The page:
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|Title:||Impacts of Lower Speed Limits in South Australia|
|Citation:||IATSS Research, 2002; 26(2):6-17|
|Publisher:||International Association of Traffic and Safety Sciences|
|J. E. Wooley, R. Zito, C. B. Dyson, B. Stazic, M. A. P. Taylor|
|Abstract:||Australia has recently undergone a change of urban speed limits in most of its jurisdictions. The political and social shift in attitudes required for this change is significant in a country that has a strong reliance on the use of the private motor vehicle. At present five states and one territory have lowered the speed limit in urban areas from 60km/h to 50km/h. Of the remaining two states and territories, one has already implemented lower speed limits (40km/h) in small areas within cities. In the majority of cases, the only criterion for judging the success of such schemes is an observed reduction in both speeds and crash numbers. This paper reports on a more holistic assessment of such schemes taking into account factors in addition to speed and crashes including: traffic volume displacement, physical road network characteristics, environmental factors, community ownership and acceptance, enforcement effort and impact on travel times. The research work has included the analysis of extensive traffic data, community surveys and focus groups, the collection of environmental and travel time data from an instrumented probe vehicle and the computer modelling of road networks. The work reported is based on over 10 years of working with a 40km/h lower urban speed limit area in South Australia. The paper expands the notion of using speed and crash outcomes as the only criteria for measuring the success of lower speed limit schemes.|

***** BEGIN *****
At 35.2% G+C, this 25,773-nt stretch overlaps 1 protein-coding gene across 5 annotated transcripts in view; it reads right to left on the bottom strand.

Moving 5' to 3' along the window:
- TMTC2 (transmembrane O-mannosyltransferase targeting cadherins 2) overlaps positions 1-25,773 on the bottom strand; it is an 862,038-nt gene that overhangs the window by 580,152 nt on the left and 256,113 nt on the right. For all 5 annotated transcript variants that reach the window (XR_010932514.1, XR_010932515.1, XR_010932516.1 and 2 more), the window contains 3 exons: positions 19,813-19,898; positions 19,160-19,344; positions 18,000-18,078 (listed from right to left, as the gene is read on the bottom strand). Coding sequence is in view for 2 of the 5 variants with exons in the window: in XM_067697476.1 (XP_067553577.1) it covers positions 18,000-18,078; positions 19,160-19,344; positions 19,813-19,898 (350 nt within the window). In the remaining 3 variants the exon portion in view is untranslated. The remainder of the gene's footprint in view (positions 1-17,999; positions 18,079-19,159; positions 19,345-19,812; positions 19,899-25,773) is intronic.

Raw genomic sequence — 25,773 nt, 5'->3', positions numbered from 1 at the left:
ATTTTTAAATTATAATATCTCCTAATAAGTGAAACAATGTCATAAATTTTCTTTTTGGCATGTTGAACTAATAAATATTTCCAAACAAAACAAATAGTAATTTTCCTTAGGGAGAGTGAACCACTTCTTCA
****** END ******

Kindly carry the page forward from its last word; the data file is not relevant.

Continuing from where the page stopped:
|Keywords:||Environment; Speed limits; Impacts; Amenity; Traffic modelling|
|Appears in Collections:||Centre for Automotive Safety Research publications|
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